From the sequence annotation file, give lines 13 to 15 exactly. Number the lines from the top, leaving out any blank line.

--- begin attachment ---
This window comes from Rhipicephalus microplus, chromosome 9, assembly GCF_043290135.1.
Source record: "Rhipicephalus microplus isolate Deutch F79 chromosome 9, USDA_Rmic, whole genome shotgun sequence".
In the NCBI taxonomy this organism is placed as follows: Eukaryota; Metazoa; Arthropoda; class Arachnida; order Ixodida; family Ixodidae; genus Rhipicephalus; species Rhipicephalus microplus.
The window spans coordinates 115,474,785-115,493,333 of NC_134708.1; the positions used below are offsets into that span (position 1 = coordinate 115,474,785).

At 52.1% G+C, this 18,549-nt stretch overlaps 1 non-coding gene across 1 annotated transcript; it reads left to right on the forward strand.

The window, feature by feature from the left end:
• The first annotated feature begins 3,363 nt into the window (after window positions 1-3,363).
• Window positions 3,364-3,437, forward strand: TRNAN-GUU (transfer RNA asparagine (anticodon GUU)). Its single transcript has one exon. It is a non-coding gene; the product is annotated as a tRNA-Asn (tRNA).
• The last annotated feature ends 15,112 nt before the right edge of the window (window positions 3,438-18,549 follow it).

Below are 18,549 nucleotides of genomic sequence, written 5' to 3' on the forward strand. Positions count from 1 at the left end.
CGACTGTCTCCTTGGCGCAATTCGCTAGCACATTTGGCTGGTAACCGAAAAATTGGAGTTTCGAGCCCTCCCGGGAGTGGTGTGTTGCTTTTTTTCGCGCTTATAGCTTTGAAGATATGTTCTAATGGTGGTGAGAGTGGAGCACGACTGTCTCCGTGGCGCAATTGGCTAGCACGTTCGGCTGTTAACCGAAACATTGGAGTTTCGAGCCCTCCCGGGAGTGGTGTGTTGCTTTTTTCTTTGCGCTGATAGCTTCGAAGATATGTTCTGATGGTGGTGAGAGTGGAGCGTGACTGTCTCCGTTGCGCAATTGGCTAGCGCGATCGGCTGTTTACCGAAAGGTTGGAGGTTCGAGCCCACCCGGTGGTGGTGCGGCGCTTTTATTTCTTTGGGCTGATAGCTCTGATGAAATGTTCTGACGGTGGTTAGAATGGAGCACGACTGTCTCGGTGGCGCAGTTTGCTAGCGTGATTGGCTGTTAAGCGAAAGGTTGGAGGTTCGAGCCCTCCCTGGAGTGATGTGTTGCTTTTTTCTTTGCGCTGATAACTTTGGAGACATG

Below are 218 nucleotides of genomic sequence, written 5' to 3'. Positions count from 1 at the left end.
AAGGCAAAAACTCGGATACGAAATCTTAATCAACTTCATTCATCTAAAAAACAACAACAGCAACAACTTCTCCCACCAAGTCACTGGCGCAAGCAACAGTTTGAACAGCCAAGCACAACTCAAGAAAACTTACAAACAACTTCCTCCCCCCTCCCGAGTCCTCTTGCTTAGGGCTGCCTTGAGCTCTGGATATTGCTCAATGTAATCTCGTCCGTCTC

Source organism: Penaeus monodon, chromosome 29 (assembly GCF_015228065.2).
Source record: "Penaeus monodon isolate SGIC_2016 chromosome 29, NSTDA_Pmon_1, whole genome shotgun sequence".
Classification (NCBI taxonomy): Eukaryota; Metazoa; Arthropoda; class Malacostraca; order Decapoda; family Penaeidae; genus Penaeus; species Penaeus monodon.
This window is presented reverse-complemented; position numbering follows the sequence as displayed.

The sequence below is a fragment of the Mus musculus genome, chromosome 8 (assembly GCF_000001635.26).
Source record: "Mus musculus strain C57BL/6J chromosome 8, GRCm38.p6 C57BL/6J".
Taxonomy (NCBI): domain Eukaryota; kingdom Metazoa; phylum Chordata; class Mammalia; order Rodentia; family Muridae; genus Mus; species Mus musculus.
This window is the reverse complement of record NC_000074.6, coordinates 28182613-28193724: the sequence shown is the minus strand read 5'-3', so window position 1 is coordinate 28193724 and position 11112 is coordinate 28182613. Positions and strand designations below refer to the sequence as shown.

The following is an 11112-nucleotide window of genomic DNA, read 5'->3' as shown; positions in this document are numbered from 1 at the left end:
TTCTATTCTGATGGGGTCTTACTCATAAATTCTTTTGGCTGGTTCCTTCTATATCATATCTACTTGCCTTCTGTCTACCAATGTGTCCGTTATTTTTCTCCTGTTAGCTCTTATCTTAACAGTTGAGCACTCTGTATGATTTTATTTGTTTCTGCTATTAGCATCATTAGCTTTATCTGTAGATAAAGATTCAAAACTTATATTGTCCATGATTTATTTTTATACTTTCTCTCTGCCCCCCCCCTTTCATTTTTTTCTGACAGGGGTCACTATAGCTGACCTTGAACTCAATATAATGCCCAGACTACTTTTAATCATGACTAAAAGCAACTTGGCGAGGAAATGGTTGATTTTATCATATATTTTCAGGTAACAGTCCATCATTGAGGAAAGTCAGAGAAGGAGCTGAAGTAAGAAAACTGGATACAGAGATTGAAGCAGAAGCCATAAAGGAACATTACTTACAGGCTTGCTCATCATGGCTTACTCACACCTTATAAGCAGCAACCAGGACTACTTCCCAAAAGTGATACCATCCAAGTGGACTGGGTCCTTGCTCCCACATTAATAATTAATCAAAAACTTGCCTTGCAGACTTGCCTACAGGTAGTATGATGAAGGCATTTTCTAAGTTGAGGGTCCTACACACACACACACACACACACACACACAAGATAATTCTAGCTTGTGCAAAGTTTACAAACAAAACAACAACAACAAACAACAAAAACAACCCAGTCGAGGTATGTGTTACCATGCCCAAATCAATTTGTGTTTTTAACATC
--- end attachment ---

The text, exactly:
AAGGCAAAAACTCGGATACGAAATCTTAATCAACTTCATTCATCTAAAAAACAACAACAGCAACAACTTCTCCCACCAAGTCACTGGCGCAAGCAACAGTTTGAACAGCCAAGCACAACTCAAGAAAACTTACAAACAACTTCCTCCCCCCTCCCGAGTCCTCTTGCTTAGGGCTGCCTTGAGCTCTGGATATTGCTCAATGTAATCTCGTCCGTCTC

Source organism: Penaeus monodon, chromosome 29 (assembly GCF_015228065.2).
Source record: "Penaeus monodon isolate SGIC_2016 chromosome 29, NSTDA_Pmon_1, whole genome shotgun sequence".